Whether you’re hoping to birth in a hospital, birth center, or your own home, in a tub or on dry land, with an epidural or medication free, surgically or vaginally, you want to be sure that the midwife, OB, or family physician who attends your delivery is a great match. Although you won’t know exactly how your care provider will behave until you’re in labor, asking questions about their approach and paying close attention to how they speak to you throughout your pregnancy will give you an idea how they’ll be when the time comes.
The language you choose when discussing your birth plan with your provider is hugely important. Instead of asking what they’ll “allow” you to do, ask instead what they’re comfortable with or how they generally practice. Frame things in terms of your birth team working together and being on the same page rather than your provider being in charge of the situation and everyone deferring to him or her. If you introduce a power dynamic, your voice is diminished.
In order to learn more about your care provider’s approach, consider asking the following questions. Remember that the “correct” responses are completely up to you depending on what you want for your baby’s birth.
Will you support me wanting to push baby out in position X?
Will you support me wanting to eat during labor?
Will you support occasional fetal monitoring?
Will you support limited to no cervical checks during labor?
If you’d like to avoid medical pain management...
What are some of the pain medication alternatives that you suggest for birthing women?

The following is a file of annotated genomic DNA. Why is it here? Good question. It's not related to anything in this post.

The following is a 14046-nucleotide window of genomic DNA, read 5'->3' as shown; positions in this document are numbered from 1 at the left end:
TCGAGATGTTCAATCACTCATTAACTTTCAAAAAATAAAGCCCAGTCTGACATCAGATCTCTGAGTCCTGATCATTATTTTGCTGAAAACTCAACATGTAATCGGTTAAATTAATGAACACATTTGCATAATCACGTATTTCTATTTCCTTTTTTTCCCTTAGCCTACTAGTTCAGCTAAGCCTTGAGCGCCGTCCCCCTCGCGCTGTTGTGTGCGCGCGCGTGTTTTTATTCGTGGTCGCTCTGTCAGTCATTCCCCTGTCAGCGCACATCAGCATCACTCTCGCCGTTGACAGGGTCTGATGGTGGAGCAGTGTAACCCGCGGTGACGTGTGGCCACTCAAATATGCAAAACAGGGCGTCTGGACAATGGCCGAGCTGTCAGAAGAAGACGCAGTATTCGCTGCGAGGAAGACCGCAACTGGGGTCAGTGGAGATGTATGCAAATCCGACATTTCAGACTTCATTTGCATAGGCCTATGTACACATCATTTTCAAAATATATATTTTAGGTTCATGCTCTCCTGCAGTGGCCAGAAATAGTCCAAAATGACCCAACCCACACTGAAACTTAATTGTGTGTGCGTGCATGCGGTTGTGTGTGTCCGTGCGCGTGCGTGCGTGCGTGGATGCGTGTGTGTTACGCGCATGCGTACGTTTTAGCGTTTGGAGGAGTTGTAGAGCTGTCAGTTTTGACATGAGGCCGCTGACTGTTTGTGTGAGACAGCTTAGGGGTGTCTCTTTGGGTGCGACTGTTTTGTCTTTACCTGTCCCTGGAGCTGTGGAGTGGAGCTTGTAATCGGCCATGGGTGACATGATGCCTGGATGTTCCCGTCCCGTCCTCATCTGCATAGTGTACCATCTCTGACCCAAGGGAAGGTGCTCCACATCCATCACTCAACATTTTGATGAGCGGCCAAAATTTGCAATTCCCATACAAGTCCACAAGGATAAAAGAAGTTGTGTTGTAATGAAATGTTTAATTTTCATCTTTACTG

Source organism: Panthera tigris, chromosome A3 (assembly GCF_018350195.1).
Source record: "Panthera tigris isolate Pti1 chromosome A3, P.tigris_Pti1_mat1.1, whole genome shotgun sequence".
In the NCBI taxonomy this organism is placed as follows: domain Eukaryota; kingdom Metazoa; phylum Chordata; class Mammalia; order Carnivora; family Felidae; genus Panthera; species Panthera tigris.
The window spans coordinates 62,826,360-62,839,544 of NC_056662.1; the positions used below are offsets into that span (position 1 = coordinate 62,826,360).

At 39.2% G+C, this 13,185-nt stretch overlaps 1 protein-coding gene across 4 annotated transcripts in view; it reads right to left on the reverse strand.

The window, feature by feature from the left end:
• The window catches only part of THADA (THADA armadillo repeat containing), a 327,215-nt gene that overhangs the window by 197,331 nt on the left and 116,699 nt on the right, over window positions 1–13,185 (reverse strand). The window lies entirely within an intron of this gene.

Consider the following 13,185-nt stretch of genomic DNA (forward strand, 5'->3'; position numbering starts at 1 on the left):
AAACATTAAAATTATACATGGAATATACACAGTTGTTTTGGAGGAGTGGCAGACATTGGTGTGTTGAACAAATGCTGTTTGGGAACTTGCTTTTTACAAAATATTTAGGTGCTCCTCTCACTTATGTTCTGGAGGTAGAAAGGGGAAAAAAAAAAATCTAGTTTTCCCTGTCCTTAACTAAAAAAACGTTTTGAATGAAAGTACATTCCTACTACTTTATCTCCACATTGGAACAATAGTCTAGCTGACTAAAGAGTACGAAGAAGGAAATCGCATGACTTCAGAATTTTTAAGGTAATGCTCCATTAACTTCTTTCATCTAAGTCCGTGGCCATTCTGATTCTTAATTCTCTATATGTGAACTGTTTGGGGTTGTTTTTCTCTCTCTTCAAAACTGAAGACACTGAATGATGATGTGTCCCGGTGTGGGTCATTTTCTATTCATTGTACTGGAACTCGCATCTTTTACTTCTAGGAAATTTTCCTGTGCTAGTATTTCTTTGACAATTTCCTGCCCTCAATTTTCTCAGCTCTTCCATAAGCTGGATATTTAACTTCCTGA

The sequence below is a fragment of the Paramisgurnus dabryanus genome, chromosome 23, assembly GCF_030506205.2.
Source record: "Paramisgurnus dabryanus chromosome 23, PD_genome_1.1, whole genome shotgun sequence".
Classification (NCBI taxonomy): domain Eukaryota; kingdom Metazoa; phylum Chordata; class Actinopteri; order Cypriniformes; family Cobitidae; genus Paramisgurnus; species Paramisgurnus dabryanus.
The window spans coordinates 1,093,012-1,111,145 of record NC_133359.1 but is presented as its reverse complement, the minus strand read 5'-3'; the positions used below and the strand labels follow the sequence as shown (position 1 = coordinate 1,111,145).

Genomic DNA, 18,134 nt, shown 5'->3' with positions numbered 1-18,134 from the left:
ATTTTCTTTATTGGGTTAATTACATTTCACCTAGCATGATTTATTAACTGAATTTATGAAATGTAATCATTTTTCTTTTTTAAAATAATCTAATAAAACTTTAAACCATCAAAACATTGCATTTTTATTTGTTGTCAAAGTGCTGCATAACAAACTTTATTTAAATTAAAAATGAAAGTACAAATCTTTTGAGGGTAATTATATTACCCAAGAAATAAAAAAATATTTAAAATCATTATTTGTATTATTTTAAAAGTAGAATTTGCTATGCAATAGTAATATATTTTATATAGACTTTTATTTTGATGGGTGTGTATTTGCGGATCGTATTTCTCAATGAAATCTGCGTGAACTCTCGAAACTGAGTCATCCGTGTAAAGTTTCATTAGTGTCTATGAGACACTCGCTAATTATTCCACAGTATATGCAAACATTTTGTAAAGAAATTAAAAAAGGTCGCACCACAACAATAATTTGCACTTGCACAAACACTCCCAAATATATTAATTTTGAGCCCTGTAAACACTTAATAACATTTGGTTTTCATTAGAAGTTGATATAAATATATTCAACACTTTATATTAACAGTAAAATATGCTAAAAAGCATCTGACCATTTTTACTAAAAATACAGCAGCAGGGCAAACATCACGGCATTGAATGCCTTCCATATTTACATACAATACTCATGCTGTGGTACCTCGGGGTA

What percentage of your patients deliver naturally without medication or intervention?
If you’d like to avoid an induction...
At what point in my pregnancy would you suggest an induction?
Would you be comfortable with me going into labor on my own, even if I get to 42 weeks?
If an induction becomes necessary, what does that process look like?
If my water breaks but labor does not start right away, what timeframe would you suggest before starting an induction?
If you’re planning a Cesarean birth...
Will my doula be able to stay with me through surgery prep?
Do you have clear drapes available?
I’d like to have skin to skin contact and/or breastfeed in the OR as long as my baby is doing well. Is that something you’ll support?
If you’re concerned about the hospital’s reputation...
What is the hospital’s policy on X?
Are the nurses willing to work with doulas?
If we don’t feel respected by our nurse, will it be possible to request a change?
Does the hospital provide birth balls/birthing stools/birth bars/aromatherapy/massage/etc?
If you’re concerned your provider might not be at your birth...
Will your partners support my birth plan?
Will you be available for a phone consultation with the OB/midwife/physician on call if you cannot attend?
Do you labor sit often? How much time will you spend with me while I’m in labor?
If you’re interested in water birth...
What percentage of your patients have had water births?
Will you support a water birth?
Do your partners support and attend water births?
Would you support my partner entering the tub with me?
Your provider’s tone when addressing your concerns is also important. If they seem dismissive or annoyed by your questions, that should tell you how they feel about working together as a team. Unfortunately, there are providers out there who want submissive patients who don’t make a fuss, don’t ask questions, and do whatever their doc tells them to do. That approach will not work for you. It doesn’t work for anyone except the doc.
This is your experience. It’s the birth of your baby. Your provider is there to keep you and your baby safe. Use your voice and make sure you team up with someone you can trust to support you.
The list above is by no means comprehensive. What questions have you asked your provider? How did you know she or he was the right (or wrong!) fit? Comment below or send me a message!